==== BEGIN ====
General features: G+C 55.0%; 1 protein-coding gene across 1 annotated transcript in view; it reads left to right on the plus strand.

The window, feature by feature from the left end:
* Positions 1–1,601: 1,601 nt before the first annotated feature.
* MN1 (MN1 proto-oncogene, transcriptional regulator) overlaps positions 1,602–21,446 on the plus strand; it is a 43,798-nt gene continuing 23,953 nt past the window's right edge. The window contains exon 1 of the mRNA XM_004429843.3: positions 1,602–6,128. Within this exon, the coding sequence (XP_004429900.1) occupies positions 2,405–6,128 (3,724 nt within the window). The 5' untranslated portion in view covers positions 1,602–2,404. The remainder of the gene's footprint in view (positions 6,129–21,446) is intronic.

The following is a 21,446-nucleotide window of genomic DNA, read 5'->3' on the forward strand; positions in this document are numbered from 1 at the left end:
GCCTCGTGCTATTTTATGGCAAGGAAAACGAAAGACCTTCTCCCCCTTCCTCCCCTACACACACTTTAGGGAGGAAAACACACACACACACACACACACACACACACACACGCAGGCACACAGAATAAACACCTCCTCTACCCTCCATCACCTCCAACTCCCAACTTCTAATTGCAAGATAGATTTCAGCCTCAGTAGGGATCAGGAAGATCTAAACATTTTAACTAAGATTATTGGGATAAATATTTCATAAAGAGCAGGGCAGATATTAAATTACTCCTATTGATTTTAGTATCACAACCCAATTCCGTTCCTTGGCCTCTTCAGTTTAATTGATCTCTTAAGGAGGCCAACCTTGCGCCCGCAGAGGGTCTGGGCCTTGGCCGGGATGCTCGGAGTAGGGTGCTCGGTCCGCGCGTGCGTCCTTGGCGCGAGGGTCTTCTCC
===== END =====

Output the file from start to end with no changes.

General features: G+C 55.0%; 1 protein-coding gene across 1 annotated transcript in view; it reads left to right on the plus strand.

The window, feature by feature from the left end:
* Positions 1–1,601: 1,601 nt before the first annotated feature.
* MN1 (MN1 proto-oncogene, transcriptional regulator) overlaps positions 1,602–21,446 on the plus strand; it is a 43,798-nt gene continuing 23,953 nt past the window's right edge. The window contains exon 1 of the mRNA XM_004429843.3: positions 1,602–6,128. Within this exon, the coding sequence (XP_004429900.1) occupies positions 2,405–6,128 (3,724 nt within the window). The 5' untranslated portion in view covers positions 1,602–2,404. The remainder of the gene's footprint in view (positions 6,129–21,446) is intronic.

The following is a 21,446-nucleotide window of genomic DNA, read 5'->3' on the forward strand; positions in this document are numbered from 1 at the left end:
GCCTCGTGCTATTTTATGGCAAGGAAAACGAAAGACCTTCTCCCCCTTCCTCCCCTACACACACTTTAGGGAGGAAAACACACACACACACACACACACACACACACACACGCAGGCACACAGAATAAACACCTCCTCTACCCTCCATCACCTCCAACTCCCAACTTCTAATTGCAAGATAGATTTCAGCCTCAGTAGGGATCAGGAAGATCTAAACATTTTAACTAAGATTATTGGGATAAATATTTCATAAAGAGCAGGGCAGATATTAAATTACTCCTATTGATTTTAGTATCACAACCCAATTCCGTTCCTTGGCCTCTTCAGTTTAATTGATCTCTTAAGGAGGCCAACCTTGCGCCCGCAGAGGGTCTGGGCCTTGGCCGGGATGCTCGGAGTAGGGTGCTCGGTCCGCGCGTGCGTCCTTGGCGCGAGGGTCTTCTCC